Aboriginal Regional Authorities

By April Webb

My directed study focuses on the establishment of Aboriginal Regional Authorities in South Australia, a system that aims to restore effective regional governance tailored to Aboriginal people. With the implications such a system could have for cultural heritage management, it is of course important for any hopeful archaeologist to get an idea of how it might work.

Unfortunately, this hopeful archaeologist did her BA at the University of Sydney and majored in Classical Archaeology. Specifics about Greek housing 700-400BP? You got it. Latin inscriptions? Sure. Australian heritage legislation…

….. what?

I had a lot of work to do.

Luckily, my research so far on Regional Authorities has proven as fascinating and informative as Allen and Greenough’s Latin Grammar (which is to say—very). The establishment of adequate systems for Aboriginal government, from what I have read, seems to rely on two things: self-determination and a regional approach.

Such a system has already been attempted with The Aboriginal and Torres Strait Islander Commission (ATSIC), which was established in 1990, and provided for the establishment of regional councils. Unfortunately, for a range of reasons (many of which had to do with Howard’s policy of ‘mainstreaming’ and scandals involving the ATSIC’s leadership, rather than the system itself) it was abolished in 2004.

More relevant to the current proposed system is perhaps the Ngarrindjeri Regional Authority. Established in 2007 by the Ngarrindjeri Nation, this Regional Authority could be considered an exemplar for regional Aboriginal governance. One important point made by the Ngarrindjeri Authority in their submission to the South Australian Government on the topic of Regional Authorities could have important implications for heritage management—they wish for South Australian and Commonwealth agencies to transform the existing management regimes in the region towards recognition and support for healthy Ngarrindjeri Ruwe/Ruwar (country). Recognition that Indigenous people have their own views on what constitutes their own heritage is nothing new. But, with a regional system of governance, Indigenous heritage management could become much more nuanced.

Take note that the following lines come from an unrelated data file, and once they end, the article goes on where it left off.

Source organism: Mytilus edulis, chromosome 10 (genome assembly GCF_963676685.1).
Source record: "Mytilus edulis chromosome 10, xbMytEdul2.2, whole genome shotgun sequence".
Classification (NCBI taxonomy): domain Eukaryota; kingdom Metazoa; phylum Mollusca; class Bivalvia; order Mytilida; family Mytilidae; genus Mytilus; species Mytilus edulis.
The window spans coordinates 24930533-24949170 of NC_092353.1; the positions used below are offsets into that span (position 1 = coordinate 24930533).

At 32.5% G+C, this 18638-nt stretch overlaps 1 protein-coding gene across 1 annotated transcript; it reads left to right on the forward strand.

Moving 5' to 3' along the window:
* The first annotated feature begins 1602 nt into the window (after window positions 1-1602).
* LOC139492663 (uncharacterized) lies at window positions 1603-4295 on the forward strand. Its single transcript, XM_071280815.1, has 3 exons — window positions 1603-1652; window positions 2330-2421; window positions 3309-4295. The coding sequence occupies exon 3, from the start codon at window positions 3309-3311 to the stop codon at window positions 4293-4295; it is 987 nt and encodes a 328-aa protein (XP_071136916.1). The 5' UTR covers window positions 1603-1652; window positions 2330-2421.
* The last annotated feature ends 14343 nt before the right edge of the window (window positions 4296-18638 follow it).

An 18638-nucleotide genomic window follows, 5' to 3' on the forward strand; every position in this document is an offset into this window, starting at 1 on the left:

This is my understanding, anyway. It’s a lot of information to digest, especially for someone who at the beginning of the semester had to google ‘What is an Act’ (sort of joking). Next blog?, I hope to have a much more in-depth idea of what these Regional Authorities will mean for cultural heritage management.

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